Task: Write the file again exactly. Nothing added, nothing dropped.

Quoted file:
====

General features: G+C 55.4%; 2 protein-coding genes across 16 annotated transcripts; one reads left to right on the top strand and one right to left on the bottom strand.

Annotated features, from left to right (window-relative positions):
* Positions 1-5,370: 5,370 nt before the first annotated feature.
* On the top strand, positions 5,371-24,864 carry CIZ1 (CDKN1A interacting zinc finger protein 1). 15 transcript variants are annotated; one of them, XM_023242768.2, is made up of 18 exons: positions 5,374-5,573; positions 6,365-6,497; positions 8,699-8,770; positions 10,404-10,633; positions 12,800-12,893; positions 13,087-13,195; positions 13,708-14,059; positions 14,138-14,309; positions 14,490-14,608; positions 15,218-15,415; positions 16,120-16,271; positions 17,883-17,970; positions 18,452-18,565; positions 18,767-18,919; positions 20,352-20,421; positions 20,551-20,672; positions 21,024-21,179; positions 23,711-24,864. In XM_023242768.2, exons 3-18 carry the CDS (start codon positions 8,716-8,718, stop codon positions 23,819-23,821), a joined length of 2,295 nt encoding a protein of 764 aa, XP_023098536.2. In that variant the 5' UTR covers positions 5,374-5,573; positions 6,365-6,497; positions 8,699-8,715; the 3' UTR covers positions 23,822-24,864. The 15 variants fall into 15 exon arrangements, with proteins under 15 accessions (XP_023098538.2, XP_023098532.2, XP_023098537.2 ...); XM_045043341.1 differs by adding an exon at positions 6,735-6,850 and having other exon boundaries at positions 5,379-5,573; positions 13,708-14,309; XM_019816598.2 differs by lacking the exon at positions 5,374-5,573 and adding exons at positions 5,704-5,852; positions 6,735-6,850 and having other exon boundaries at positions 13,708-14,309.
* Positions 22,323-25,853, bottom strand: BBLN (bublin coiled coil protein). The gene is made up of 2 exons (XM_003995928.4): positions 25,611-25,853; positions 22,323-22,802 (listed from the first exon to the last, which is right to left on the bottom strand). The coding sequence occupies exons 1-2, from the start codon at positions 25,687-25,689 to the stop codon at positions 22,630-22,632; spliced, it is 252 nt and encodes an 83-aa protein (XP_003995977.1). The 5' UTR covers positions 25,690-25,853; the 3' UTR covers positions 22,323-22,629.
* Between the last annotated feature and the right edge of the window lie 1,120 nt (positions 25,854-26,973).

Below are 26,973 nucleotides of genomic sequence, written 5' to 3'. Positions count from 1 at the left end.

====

General features: G+C 55.4%; 2 protein-coding genes across 16 annotated transcripts; one reads left to right on the top strand and one right to left on the bottom strand.

Annotated features, from left to right (window-relative positions):
* Positions 1-5,370: 5,370 nt before the first annotated feature.
* On the top strand, positions 5,371-24,864 carry CIZ1 (CDKN1A interacting zinc finger protein 1). 15 transcript variants are annotated; one of them, XM_023242768.2, is made up of 18 exons: positions 5,374-5,573; positions 6,365-6,497; positions 8,699-8,770; positions 10,404-10,633; positions 12,800-12,893; positions 13,087-13,195; positions 13,708-14,059; positions 14,138-14,309; positions 14,490-14,608; positions 15,218-15,415; positions 16,120-16,271; positions 17,883-17,970; positions 18,452-18,565; positions 18,767-18,919; positions 20,352-20,421; positions 20,551-20,672; positions 21,024-21,179; positions 23,711-24,864. In XM_023242768.2, exons 3-18 carry the CDS (start codon positions 8,716-8,718, stop codon positions 23,819-23,821), a joined length of 2,295 nt encoding a protein of 764 aa, XP_023098536.2. In that variant the 5' UTR covers positions 5,374-5,573; positions 6,365-6,497; positions 8,699-8,715; the 3' UTR covers positions 23,822-24,864. The 15 variants fall into 15 exon arrangements, with proteins under 15 accessions (XP_023098538.2, XP_023098532.2, XP_023098537.2 ...); XM_045043341.1 differs by adding an exon at positions 6,735-6,850 and having other exon boundaries at positions 5,379-5,573; positions 13,708-14,309; XM_019816598.2 differs by lacking the exon at positions 5,374-5,573 and adding exons at positions 5,704-5,852; positions 6,735-6,850 and having other exon boundaries at positions 13,708-14,309.
* Positions 22,323-25,853, bottom strand: BBLN (bublin coiled coil protein). The gene is made up of 2 exons (XM_003995928.4): positions 25,611-25,853; positions 22,323-22,802 (listed from the first exon to the last, which is right to left on the bottom strand). The coding sequence occupies exons 1-2, from the start codon at positions 25,687-25,689 to the stop codon at positions 22,630-22,632; spliced, it is 252 nt and encodes an 83-aa protein (XP_003995977.1). The 5' UTR covers positions 25,690-25,853; the 3' UTR covers positions 22,323-22,629.
* Between the last annotated feature and the right edge of the window lie 1,120 nt (positions 25,854-26,973).

Below are 26,973 nucleotides of genomic sequence, written 5' to 3'. Positions count from 1 at the left end.